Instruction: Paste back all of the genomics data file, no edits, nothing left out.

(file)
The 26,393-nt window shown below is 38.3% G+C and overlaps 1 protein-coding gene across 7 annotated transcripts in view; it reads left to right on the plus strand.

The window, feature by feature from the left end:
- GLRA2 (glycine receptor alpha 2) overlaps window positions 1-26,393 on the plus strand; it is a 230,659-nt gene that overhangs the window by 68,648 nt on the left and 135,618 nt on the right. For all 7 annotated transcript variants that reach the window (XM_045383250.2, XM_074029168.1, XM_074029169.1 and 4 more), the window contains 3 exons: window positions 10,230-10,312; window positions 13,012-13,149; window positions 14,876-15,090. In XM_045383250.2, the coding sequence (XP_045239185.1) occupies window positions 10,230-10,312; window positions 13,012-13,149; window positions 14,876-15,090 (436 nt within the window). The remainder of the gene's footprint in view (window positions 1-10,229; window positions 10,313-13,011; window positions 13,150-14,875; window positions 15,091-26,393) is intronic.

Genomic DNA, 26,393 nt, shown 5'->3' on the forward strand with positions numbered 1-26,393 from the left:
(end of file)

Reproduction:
The 26,393-nt window shown below is 38.3% G+C and overlaps 1 protein-coding gene across 7 annotated transcripts in view; it reads left to right on the plus strand.

The window, feature by feature from the left end:
- GLRA2 (glycine receptor alpha 2) overlaps window positions 1-26,393 on the plus strand; it is a 230,659-nt gene that overhangs the window by 68,648 nt on the left and 135,618 nt on the right. For all 7 annotated transcript variants that reach the window (XM_045383250.2, XM_074029168.1, XM_074029169.1 and 4 more), the window contains 3 exons: window positions 10,230-10,312; window positions 13,012-13,149; window positions 14,876-15,090. In XM_045383250.2, the coding sequence (XP_045239185.1) occupies window positions 10,230-10,312; window positions 13,012-13,149; window positions 14,876-15,090 (436 nt within the window). The remainder of the gene's footprint in view (window positions 1-10,229; window positions 10,313-13,011; window positions 13,150-14,875; window positions 15,091-26,393) is intronic.

Genomic DNA, 26,393 nt, shown 5'->3' on the forward strand with positions numbered 1-26,393 from the left: